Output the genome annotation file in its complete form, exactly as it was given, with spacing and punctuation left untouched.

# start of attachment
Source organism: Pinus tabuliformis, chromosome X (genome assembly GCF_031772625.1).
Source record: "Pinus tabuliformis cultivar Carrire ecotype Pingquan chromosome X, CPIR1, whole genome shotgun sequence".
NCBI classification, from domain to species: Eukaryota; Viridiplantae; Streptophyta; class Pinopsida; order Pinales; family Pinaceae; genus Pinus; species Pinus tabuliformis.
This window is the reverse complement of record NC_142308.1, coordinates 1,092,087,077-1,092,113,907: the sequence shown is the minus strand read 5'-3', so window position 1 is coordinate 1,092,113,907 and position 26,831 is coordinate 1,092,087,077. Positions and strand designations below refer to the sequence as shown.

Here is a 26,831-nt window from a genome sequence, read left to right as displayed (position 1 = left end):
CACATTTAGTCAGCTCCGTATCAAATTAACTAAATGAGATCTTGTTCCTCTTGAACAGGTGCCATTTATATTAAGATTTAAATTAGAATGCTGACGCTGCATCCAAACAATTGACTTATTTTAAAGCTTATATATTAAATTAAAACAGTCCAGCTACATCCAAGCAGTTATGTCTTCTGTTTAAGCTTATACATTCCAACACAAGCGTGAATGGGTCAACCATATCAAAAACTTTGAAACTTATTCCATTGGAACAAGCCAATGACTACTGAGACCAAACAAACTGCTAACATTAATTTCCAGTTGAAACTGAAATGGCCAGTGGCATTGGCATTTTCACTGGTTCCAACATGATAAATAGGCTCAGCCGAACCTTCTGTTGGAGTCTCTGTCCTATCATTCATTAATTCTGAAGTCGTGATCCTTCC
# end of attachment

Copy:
Source organism: Pinus tabuliformis, chromosome X (genome assembly GCF_031772625.1).
Source record: "Pinus tabuliformis cultivar Carrire ecotype Pingquan chromosome X, CPIR1, whole genome shotgun sequence".
NCBI classification, from domain to species: Eukaryota; Viridiplantae; Streptophyta; class Pinopsida; order Pinales; family Pinaceae; genus Pinus; species Pinus tabuliformis.
This window is the reverse complement of record NC_142308.1, coordinates 1,092,087,077-1,092,113,907: the sequence shown is the minus strand read 5'-3', so window position 1 is coordinate 1,092,113,907 and position 26,831 is coordinate 1,092,087,077. Positions and strand designations below refer to the sequence as shown.

Here is a 26,831-nt window from a genome sequence, read left to right as displayed (position 1 = left end):
CACATTTAGTCAGCTCCGTATCAAATTAACTAAATGAGATCTTGTTCCTCTTGAACAGGTGCCATTTATATTAAGATTTAAATTAGAATGCTGACGCTGCATCCAAACAATTGACTTATTTTAAAGCTTATATATTAAATTAAAACAGTCCAGCTACATCCAAGCAGTTATGTCTTCTGTTTAAGCTTATACATTCCAACACAAGCGTGAATGGGTCAACCATATCAAAAACTTTGAAACTTATTCCATTGGAACAAGCCAATGACTACTGAGACCAAACAAACTGCTAACATTAATTTCCAGTTGAAACTGAAATGGCCAGTGGCATTGGCATTTTCACTGGTTCCAACATGATAAATAGGCTCAGCCGAACCTTCTGTTGGAGTCTCTGTCCTATCATTCATTAATTCTGAAGTCGTGATCCTTCC